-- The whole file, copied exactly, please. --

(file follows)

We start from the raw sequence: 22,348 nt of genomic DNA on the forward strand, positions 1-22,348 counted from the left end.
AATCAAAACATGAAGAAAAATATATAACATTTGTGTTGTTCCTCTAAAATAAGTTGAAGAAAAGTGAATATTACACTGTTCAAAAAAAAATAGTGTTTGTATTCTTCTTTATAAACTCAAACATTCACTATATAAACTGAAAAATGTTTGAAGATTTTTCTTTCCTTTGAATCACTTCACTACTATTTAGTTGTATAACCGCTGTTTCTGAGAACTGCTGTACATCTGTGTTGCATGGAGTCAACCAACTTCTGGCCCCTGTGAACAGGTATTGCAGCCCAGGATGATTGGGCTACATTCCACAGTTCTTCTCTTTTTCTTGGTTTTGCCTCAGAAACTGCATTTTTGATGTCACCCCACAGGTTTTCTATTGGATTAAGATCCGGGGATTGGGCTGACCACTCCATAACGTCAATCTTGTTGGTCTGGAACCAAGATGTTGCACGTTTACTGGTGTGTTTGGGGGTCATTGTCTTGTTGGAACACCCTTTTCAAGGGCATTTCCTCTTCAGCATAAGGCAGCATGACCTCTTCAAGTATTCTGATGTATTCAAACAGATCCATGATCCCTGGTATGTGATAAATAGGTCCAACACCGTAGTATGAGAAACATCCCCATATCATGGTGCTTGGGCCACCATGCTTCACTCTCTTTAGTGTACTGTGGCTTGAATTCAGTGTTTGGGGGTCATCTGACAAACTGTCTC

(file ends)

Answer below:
We start from the raw sequence: 22,348 nt of genomic DNA on the forward strand, positions 1-22,348 counted from the left end.
AATCAAAACATGAAGAAAAATATATAACATTTGTGTTGTTCCTCTAAAATAAGTTGAAGAAAAGTGAATATTACACTGTTCAAAAAAAAATAGTGTTTGTATTCTTCTTTATAAACTCAAACATTCACTATATAAACTGAAAAATGTTTGAAGATTTTTCTTTCCTTTGAATCACTTCACTACTATTTAGTTGTATAACCGCTGTTTCTGAGAACTGCTGTACATCTGTGTTGCATGGAGTCAACCAACTTCTGGCCCCTGTGAACAGGTATTGCAGCCCAGGATGATTGGGCTACATTCCACAGTTCTTCTCTTTTTCTTGGTTTTGCCTCAGAAACTGCATTTTTGATGTCACCCCACAGGTTTTCTATTGGATTAAGATCCGGGGATTGGGCTGACCACTCCATAACGTCAATCTTGTTGGTCTGGAACCAAGATGTTGCACGTTTACTGGTGTGTTTGGGGGTCATTGTCTTGTTGGAACACCCTTTTCAAGGGCATTTCCTCTTCAGCATAAGGCAGCATGACCTCTTCAAGTATTCTGATGTATTCAAACAGATCCATGATCCCTGGTATGTGATAAATAGGTCCAACACCGTAGTATGAGAAACATCCCCATATCATGGTGCTTGGGCCACCATGCTTCACTCTCTTTAGTGTACTGTGGCTTGAATTCAGTGTTTGGGGGTCATCTGACAAACTGTCTC